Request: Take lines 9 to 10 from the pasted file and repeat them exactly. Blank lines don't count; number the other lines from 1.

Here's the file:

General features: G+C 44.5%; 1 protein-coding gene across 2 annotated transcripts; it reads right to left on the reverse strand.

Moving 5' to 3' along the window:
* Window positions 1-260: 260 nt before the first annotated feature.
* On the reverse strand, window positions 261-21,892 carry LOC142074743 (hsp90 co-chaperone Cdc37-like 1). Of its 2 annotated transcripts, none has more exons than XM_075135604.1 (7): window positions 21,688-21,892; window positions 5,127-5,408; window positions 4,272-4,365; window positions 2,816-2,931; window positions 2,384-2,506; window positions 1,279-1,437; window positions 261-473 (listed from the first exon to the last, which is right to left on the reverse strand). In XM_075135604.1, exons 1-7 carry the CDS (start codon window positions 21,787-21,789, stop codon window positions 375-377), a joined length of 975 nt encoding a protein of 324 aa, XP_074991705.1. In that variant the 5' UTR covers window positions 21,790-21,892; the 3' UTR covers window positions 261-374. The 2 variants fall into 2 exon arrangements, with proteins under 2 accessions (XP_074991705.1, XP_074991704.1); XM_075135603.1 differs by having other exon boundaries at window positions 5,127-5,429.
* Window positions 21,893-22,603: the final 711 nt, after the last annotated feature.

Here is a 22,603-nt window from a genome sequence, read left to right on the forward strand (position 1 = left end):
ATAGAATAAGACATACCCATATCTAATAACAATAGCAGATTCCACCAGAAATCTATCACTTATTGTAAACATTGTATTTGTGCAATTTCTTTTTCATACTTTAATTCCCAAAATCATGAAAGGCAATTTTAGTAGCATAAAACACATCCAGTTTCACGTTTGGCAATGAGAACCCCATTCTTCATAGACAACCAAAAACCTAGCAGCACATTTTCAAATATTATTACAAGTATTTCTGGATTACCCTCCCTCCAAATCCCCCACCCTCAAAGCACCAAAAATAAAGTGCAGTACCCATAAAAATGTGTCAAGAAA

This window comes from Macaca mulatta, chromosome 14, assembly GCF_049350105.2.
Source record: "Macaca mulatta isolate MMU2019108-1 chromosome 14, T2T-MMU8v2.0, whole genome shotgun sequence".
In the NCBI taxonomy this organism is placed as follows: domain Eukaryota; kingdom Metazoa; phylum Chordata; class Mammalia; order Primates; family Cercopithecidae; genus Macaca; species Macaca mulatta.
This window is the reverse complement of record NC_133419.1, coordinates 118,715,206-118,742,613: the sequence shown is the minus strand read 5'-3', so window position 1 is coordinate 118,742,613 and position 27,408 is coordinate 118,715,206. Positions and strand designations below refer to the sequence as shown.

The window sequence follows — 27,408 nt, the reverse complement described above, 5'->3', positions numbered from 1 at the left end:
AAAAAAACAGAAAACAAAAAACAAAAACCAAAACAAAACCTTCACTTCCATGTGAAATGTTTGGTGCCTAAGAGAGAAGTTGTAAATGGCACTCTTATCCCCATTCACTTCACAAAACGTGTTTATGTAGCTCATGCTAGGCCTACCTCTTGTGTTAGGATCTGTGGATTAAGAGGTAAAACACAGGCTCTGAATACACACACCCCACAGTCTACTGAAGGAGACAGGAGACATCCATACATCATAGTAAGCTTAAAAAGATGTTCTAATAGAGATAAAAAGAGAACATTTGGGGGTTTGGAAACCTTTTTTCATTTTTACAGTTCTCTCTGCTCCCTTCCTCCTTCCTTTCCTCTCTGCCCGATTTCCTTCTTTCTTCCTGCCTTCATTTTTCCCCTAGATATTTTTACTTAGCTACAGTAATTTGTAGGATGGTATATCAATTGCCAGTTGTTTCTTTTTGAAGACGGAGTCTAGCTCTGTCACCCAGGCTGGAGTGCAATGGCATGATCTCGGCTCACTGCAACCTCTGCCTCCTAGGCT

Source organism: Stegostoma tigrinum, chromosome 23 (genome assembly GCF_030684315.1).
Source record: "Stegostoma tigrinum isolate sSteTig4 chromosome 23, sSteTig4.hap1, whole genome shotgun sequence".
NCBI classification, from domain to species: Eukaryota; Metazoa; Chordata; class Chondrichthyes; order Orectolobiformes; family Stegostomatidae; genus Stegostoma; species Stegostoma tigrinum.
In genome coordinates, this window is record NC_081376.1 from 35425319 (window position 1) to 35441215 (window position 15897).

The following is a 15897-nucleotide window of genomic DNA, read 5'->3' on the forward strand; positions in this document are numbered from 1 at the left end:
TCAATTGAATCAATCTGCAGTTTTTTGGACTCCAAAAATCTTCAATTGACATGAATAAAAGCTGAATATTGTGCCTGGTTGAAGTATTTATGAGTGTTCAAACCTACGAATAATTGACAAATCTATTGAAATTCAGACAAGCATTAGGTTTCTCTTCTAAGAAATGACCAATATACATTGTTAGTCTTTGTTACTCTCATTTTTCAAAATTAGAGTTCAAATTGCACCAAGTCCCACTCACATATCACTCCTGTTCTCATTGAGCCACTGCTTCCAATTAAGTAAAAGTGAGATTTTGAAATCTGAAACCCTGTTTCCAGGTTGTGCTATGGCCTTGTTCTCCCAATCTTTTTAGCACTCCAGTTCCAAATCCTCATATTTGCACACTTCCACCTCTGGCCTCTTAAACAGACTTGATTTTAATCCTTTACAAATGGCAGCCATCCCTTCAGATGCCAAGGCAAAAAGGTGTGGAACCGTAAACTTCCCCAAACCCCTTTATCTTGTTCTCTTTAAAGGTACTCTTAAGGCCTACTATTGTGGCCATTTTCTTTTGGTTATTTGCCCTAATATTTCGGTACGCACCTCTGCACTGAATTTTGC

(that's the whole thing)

Source record: "Macaca mulatta isolate MMU2019108-1 chromosome 14, T2T-MMU8v2.0, whole genome shotgun sequence".
In the NCBI taxonomy this organism is placed as follows: domain Eukaryota; kingdom Metazoa; phylum Chordata; class Mammalia; order Primates; family Cercopithecidae; genus Macaca; species Macaca mulatta.